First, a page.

Patronage, Power, and Masculinity in Medieval England A Microhistory of a Bishop's and Knight's Contest over the Church of Thame
The book investigates a riveting, richly documented conflict from thirteenth-century England over church property and ecclesiastical patronage.
Oliver Sutton, the bishop of Lincoln, and John St. John, a royal household knight, both used coveted papal provisions to bestow the valuable church of Thame to a familial clerical candidate (a nephew and son, respectively). Between 1292 and 1294 three people died over the right to possess this church benefice and countless others were attacked or publicly scorned during the conflict. More broadly, religious services were paralyzed, prized animals were mutilated, and property was destroyed. Ultimately, the king personally brokered a settlement because he needed his knight for combat. Employing a microhistorical approach, this book uses abundant episcopal, royal, and judicial records to reconstruct this complex story that exposes in vivid detail the nature and limits of episcopal and royal power and the significance and practical business of ecclesiastical benefaction.
This volume will appeal to undergraduate and graduate students alike, particularly students in historical methods courses, medieval surveys, upper-division undergraduate courses, and graduate seminars. It would also appeal to admirers of microhistories and people interested in issues pertaining to gender, masculinity, and identity in the Middle Ages.
1. The Contestants, the Diocese, Episcopal Governing, and Thame 2. The Contest Begins: The First Attack (And Failure) 3. The Second Attack: Its Success (And Ultimate Failure) 4. The Third Attack: The Symbolic Shaming of Clerics 5. From Stalemate to Checkmate: The Bishop’s Propaganda War and Starvation-Siege 6. A Settlement: Arbitration, Compromise, and ‘Pro Conservacione Fame’
‘Miller thoroughly reconstructs a little-known, rollicking medieval conflict and its context. Readers will get an on-the-ground view of matters like how a royal knight, his son, and their thugs went about besieging a church and how a bishop deployed his own bully boys in response, or how a bishop dealt with the geographical contours of his diocese while managing such a conflict. But Miller also takes readers into flight for a bird’s-eye view of larger structures, such as those of church, crown, and gender. I suspect Bishop Oliver Sutton and his opponents John and Edward St. John will be better known than at any time since the late thirteenth century as a result of this entertaining book’ - Michael Burger, Auburn University at Montgomery, USA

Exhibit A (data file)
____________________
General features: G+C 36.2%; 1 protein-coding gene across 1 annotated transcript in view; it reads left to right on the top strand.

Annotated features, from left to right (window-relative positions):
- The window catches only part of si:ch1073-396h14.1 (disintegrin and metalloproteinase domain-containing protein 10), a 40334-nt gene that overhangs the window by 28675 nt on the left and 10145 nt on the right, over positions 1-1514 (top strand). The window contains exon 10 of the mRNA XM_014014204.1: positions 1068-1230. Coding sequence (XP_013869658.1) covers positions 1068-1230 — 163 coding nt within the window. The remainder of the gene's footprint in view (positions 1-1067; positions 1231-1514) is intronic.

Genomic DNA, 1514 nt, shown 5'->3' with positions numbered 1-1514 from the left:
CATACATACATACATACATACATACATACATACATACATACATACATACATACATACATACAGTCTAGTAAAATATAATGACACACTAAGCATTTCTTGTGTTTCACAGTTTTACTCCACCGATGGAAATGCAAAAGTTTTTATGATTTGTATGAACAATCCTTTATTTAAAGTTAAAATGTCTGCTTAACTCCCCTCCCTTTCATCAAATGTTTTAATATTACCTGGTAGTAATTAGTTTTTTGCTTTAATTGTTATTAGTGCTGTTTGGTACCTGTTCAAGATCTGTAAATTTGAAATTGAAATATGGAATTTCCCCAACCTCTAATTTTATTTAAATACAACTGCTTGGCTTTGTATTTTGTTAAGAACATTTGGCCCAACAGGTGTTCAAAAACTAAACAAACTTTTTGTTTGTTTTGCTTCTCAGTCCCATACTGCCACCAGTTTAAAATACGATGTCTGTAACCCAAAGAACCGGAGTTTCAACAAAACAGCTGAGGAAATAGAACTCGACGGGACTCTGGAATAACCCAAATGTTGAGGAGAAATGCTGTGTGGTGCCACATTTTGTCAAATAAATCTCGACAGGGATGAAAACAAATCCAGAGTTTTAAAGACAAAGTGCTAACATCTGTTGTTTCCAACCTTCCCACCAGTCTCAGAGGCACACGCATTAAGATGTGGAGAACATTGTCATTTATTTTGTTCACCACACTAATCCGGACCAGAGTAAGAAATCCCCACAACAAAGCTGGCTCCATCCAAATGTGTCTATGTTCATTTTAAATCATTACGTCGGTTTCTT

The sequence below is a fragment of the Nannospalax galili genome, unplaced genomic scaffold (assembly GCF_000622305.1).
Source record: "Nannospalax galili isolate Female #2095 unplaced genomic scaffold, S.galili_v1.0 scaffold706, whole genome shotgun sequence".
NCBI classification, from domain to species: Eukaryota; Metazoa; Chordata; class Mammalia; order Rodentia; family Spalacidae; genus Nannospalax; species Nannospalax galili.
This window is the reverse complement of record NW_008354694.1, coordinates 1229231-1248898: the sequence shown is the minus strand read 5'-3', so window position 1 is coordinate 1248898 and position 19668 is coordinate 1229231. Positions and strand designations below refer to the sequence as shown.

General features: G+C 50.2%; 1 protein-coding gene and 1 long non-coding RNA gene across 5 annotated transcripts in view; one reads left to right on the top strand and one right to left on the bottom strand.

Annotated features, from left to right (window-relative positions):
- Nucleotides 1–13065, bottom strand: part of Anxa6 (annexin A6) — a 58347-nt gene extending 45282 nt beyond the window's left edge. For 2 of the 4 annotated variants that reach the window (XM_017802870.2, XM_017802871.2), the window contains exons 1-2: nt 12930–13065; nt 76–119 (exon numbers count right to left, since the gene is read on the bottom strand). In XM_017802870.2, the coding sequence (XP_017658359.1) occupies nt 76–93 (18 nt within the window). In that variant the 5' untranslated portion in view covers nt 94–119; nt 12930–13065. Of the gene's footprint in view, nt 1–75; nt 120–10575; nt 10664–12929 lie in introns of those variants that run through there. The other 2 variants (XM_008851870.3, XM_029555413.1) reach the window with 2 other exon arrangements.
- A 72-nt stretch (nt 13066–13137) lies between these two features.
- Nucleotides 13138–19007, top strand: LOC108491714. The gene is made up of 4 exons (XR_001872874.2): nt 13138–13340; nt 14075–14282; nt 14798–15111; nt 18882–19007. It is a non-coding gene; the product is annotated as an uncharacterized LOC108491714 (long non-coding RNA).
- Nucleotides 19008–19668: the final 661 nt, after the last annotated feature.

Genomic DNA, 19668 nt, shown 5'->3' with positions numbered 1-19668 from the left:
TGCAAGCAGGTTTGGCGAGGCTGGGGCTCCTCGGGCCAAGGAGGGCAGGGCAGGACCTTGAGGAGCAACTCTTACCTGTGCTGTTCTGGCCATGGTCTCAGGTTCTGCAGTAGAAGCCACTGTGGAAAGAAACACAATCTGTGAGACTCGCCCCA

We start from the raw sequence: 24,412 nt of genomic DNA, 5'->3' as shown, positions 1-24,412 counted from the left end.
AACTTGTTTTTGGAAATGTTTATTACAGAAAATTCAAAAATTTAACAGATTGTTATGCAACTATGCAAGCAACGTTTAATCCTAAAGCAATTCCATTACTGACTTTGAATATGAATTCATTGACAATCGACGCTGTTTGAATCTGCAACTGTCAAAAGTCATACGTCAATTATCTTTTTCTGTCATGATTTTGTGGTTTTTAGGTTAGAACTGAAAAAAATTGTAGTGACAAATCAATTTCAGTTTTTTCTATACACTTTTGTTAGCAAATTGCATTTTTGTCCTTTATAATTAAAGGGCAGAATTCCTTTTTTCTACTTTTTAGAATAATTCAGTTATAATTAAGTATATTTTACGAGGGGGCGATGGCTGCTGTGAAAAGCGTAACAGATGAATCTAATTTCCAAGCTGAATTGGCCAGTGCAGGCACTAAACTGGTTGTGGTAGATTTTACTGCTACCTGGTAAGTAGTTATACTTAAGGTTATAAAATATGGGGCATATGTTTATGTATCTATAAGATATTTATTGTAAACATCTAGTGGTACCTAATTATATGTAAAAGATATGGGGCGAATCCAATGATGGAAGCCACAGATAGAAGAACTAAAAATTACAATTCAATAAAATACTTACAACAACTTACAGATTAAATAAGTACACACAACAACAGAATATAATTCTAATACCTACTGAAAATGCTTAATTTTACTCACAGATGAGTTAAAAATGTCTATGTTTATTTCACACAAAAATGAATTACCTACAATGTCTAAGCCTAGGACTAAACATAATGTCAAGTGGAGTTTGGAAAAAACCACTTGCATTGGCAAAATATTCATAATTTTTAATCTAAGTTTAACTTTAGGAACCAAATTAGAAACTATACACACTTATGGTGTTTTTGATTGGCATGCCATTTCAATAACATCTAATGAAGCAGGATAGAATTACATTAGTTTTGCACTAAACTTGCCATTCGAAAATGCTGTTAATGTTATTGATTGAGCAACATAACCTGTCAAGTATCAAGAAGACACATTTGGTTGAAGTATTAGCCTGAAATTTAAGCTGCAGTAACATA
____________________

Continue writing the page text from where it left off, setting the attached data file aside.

'Two households with their retainers did battle (symbolic and literal) in the 1290s over the control of a church. Although one of the households was a bishop’s, this was not a struggle between church and state, but rather between two networks of alliance, both asserting their piety and their manliness, and trying to wrangle royal support. It’s a rare privilege to have this much documentation for a single case and be able to weave such a detailed narrative. The context is explained with the clarity students need, but the argument is original and important for scholars as well' - Ruth Mazo Karras, Trinity College Dublin, Ireland
'This volume tells a fascinating medieval story, using it to illuminate in new ways conflicts between bishop and king by putting their dispute over the church of Thame into a broader cultural as well as legal context' - Philippa Hoskin, Corpus Christi College, Cambridge, UK
‘As its title suggests, Patronage, Power, and Masculinity in Medieval England, deals with big themes. It does so by unravelling an intricate web of relations in 1290s Oxfordshire, around the patronage of the church of Thame. Men - lay and clerical - used a whole range of tactics to secure their claim: they petitioned, enlisted powerful patrons, threatened, cursed, and used force. Like the best microhistories, Andrew Miller's analysis reveals the structures of power, the interweaving of church and state, family and lordship, and the vulnerability of those who worked the land’ - Miri Rubin, Queen Mary University of London, UK